“We would sit on my windowsill and eat raspberries,” my childhood best friend remembered last week. Despite vast and uncomfortable political, lifestyle, and religious differences, I’d decided to connect with her on facebook. We had not been in touch for many years.
Noelle’s house was a mirror image of mine, across the street, but the kitchen was just a bit airier, there were half as many children running around, and her mother didn’t care what we did in the kitchen as long as we cleaned up. In my memory, at least, we made our first forays into cooking totally unsupervised.
I’ve always known that when I own a house someday, it will have a raspberry bush in the backyard; preferably outside my bedroom window. In mid-July Noelle and I would climb up on her windowsill and pick all the raspberries we could reach, giggling about how we could pick berries indoors. (This is an especially convenient arrangement for an Oregon summer.) Some days we just ate them straight off the canes, but some days we would take a giant old yellow plastic bowl and fill it. After we’d picked all we could from out of the window, we’d go outside and resume picking the normal way.
You don’t hear much about raspberry pie. We didn’t know any better. One day we had all the raspberries anyone could want, and somehow took it into our heads to make pie out of them. Neither of us knew much about cooking, but we had read books where people cooked and thought it sounded like a fun thing to do. (We were both avid readers of old-fashioned children’s books and also counted embroidery and making daisy chains among our interests, though we had to guess about how daisy chains were made. We guessed wrong.) I’m going to put my age at about seven, the first time we made raspberry pie, and Noelle’s at nine.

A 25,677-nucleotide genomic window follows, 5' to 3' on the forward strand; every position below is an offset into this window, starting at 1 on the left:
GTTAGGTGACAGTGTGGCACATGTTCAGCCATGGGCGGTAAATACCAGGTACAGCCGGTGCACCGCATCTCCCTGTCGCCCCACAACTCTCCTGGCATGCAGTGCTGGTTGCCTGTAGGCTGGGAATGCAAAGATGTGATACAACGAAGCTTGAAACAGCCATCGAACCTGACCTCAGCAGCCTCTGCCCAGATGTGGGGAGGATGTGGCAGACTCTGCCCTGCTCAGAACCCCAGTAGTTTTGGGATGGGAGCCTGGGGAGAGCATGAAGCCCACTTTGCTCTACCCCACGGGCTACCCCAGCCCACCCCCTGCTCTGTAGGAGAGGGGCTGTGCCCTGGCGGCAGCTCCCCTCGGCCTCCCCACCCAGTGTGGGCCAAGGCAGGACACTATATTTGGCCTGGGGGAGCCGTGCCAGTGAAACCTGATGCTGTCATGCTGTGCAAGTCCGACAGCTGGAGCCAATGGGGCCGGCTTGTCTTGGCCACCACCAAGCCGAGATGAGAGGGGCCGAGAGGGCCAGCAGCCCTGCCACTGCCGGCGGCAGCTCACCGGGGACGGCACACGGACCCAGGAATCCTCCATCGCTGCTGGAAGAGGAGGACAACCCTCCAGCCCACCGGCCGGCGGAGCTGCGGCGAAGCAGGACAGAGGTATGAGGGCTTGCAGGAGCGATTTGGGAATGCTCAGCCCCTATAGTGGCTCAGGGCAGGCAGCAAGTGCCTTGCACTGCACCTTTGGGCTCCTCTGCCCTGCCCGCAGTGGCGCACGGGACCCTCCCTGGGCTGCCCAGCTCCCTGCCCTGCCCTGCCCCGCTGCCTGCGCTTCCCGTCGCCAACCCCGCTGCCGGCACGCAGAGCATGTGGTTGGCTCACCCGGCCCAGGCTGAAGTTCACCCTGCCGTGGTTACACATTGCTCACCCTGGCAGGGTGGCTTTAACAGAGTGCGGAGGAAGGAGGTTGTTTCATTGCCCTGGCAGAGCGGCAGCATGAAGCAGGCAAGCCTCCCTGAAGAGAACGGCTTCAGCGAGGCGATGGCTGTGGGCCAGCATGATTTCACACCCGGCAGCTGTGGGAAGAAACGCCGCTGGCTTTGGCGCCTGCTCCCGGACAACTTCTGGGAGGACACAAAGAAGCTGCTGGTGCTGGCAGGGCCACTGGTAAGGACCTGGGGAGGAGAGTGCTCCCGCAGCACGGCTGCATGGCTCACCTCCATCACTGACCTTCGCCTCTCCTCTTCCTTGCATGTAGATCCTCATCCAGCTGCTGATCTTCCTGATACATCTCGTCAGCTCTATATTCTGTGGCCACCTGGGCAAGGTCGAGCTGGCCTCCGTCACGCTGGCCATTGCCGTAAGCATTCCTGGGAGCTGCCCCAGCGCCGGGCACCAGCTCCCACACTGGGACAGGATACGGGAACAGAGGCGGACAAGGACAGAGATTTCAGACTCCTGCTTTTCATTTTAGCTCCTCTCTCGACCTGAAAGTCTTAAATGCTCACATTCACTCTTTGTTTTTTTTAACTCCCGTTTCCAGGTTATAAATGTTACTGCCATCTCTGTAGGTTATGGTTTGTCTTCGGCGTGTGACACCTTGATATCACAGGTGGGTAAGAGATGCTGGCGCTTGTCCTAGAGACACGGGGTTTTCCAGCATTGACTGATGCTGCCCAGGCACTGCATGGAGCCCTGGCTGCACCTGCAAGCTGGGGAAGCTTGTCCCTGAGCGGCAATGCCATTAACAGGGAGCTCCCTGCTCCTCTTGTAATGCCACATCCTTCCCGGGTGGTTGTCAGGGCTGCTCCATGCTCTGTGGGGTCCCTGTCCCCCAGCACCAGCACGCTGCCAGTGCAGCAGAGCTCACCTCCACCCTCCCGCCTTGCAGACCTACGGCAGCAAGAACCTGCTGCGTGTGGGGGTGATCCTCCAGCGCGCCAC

At my house we had dozens of cookbooks. At Noelle’s there was just one: a battered Joy of Cooking. Looking at my own copy of The Joy of Cooking now, I’m not surprised that I don’t find a recipe for raspberry pie. But I do find what I’m sure is our recipe, a universal berry pie formula. It says raspberries can be used, though it suggests 2/3 raspberries and 1/3 currants (personally, I think that sounds just as odd).
The pie crust recipe we used was from her mother’s recipe file, and it was called Never-Fail Pie Crust. We wondered how pie crust could fail. For years Noelle and I were smug about our ability to make pie crust, which other people, mostly in books, seemed to think was hard. Ours never failed.
We mixed the raspberries up as directed with corn starch and sugar, and tasted them. Delicious! (The floury taste of uncooked cornstarch always brings me back to that moment.) We rolled out a single pie crust—for whatever reason, we were not going to bother with a top crust or lattice; for such industrious little girls, we were also lazy—poured the raspberry mixture in, baked our beautiful pie, and served what must have resembled a large pile of raspberry jam to the family.
It was, undoubtedly, a cruel and sad thing to do with the freshest possible Oregon raspberries. But from that day on we counted ourselves accomplished pastry chefs, and continued to make raspberry pie for years.
Unsupervised Raspberry Pie, based on The Joy of Cooking
Dough for Single-Crust Pie
4 cups fresh raspberries, picked minutes before
2 tablespoons cornstarch
1 cup sugar
Preheat the oven to 350. Crush the raspberries lightly with a potato masher until they’re nice and juicy, then stir in the cornstarch and sugar. Let this rest while you mix up the pie crust, roll it out, and line a pie pan. Taste the raspberry mixture, smack your lips, then pour it into the unbaked pie shell. Bake 35-40 minutes, or until what you can see of the crust is golden brown. Serve with pride.